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“Facebook law”: the saga continues

October 3, 2011

In July of 2011, Missouri Governor Jay Nixon signed into law SB 54; what has come to be known as “The Missouri Facebook Law.” The law would actually have taken effect in January of 2012 and contained several new provisions for reporting instances and allegations of sexual misconduct by teachers. Critics of the law infer that these provisions could impact the use of Facebook, Twitter and other social networks as well as texting between teachers or other school employees and students according to a press release issued on August 19, 2011 by Todd Fuller, Director of Communications for MSTA.


On Friday, September 23, 2011 Missouri Lawmakers voted overwhelmingly to repeal SB54. “If the repeal is signed by Gov. Jay Nixon, Missouri’s Law restricting online communications would instead be replaced with a new requirement for public school districts to develop their own policies on the use of electronic media between employees and students.”


“It puts things back into the hands of the school districts,” according to Todd Fuller (MSTA), who was successful along with MSTA Legal Counsel in obtaining an Injunction against The Amy Hestir Act; (better known as The Missouri Facebook Law) until at least February 20, 2012. The Amy Hestir Act was named for a Missouri woman who testified that she was manipulated into a sexual relationship with a teacher through internet use while she was in junior high school in Missouri according to a previous article in The Kansas City Star.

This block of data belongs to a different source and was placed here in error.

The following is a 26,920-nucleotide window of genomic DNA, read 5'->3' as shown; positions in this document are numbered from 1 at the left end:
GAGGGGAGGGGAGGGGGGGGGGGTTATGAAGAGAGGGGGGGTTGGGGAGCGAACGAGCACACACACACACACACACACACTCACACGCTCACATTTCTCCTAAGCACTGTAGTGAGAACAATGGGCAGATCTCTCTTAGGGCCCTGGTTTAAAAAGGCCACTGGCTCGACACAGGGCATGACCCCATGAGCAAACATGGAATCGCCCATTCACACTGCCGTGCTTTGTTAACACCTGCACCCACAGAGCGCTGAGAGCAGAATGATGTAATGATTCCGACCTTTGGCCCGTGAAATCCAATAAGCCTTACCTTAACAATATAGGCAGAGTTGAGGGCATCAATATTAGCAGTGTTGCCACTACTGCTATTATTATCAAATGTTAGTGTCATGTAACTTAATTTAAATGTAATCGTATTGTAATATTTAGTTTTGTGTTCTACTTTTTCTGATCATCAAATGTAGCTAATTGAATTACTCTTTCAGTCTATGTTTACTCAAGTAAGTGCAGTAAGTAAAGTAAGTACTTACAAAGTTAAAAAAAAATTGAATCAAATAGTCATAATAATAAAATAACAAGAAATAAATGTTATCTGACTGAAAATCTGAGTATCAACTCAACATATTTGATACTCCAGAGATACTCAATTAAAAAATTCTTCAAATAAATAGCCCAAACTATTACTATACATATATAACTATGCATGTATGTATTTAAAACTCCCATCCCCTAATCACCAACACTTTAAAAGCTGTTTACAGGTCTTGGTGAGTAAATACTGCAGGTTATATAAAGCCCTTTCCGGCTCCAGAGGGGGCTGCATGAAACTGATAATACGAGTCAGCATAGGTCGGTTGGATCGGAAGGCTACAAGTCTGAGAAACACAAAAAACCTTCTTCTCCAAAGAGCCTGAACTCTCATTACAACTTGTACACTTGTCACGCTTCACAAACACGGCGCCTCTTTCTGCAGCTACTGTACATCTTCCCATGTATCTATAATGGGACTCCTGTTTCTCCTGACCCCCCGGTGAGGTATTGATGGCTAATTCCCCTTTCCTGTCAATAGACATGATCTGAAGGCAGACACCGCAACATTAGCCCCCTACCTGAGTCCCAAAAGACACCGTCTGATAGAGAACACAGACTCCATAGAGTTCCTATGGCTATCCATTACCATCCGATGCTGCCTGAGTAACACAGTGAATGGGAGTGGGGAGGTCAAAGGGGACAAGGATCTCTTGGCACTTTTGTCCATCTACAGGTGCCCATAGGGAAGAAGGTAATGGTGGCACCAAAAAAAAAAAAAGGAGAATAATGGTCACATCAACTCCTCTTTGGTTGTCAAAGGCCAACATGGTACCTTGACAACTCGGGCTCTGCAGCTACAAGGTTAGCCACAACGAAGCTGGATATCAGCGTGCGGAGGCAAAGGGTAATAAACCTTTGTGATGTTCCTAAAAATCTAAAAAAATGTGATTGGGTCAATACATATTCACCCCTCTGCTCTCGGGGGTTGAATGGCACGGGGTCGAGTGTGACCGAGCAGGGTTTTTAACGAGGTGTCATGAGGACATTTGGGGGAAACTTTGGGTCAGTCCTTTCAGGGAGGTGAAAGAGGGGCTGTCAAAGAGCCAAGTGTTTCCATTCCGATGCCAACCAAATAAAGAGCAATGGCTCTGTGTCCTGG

According to NPR, “A Cole County Judge issued a preliminary injunction placing Missouri’s Law on hold shortly before it was to take effect Aug. 28, declaring the “the breadth of the prohibition is staggering” and the law “would have a chilling effect” on free-speech rights guaranteed under The U. S. Constitution.


“Shortly after the judge’s order, Governor Nixon added the online communications law to the agenda of a Special Session that began Sept. 6. Nixon’s written message to lawmakers specifically limited them to repealing the law not replacing with new wording as they did.”


The Missouri House passed the legislation to repeal and replace by a 139-2 vote. The Missouri Senate passed it earlier this month 33-0. The new version of the bill removes the provision which barred teachers from using social media sites that allow “exclusive access” with non-adult students, such as private messaging.


Fuller (MSTA) added: “It became easy to call this The Facebook Bill, but it was much bigger than that. It was much more. We’re using a form of social media in the classroom right now that we’re not sure if we can continue to use.”


This is obviously an issue that will remain present in public schools in the USA because even elementary school students are computer and internet ready. For now the issue will remain in the hands of local communities and their school boards. There can be little doubt that this issue will remain contentious.


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